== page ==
Anterior Cruciate Ligament
Most ACL injuries during sports. Football, rugby, netball and basketball are all associated with ACL injuries. Often there is forced rotation of the knee on a planted foot. ACL ruptures also occur in about 15% of all skiing injuries, and can occur even with slow speed falls.
In severe injuries, other structures can be damaged as well, including the meniscii and medial collateral ligament.
Patients will often feel the knee come out of position, and may hear a "pop". Swelling usually occurs quickly, within an hour. Patients are not usually able to walk on the leg immediately after the injury and certainly are unable to continue with the sport.
It can often take several weeks before you can walk on the leg normally without a limp, and the knee may be unstable to a variable degree. Some patients will have instability with day to day normal activities, and some only with sports. Instability often occurs with twisting movements.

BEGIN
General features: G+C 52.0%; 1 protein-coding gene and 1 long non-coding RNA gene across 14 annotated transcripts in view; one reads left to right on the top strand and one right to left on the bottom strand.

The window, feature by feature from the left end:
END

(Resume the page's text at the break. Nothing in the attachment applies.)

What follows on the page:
As with most injuries the immediate treatment is rest, ice, compression and elevation (RICE).
ACL injuries are commonly under diagnosed by GPs and in A&E, often being put down to a strain and are picked up later when instability is a problem. Late diagnosis and instability can sometimes lead to other injuries in the meniscus.
Not all ACL injuries need surgical treatment. This will often depend upon the degree of instability and the wish to return to sport. It is important to discuss your aims and expectations with your surgeon.
The ruptured ACL will often require reconstruction, and this will involve replacing the injured ligament with a graft. This is often either some of
the hamstring tendons, or a portion of the patella tendon.
ACL Reconstruction using
Post operative physiotherapy is a vital part of the recovery following ACL reconstruction. My patients follow an accelerated rehab protocol. This involves regaining range of movement, strength and coordination. It can take at least 6-9 months before a return to contact sports is possible.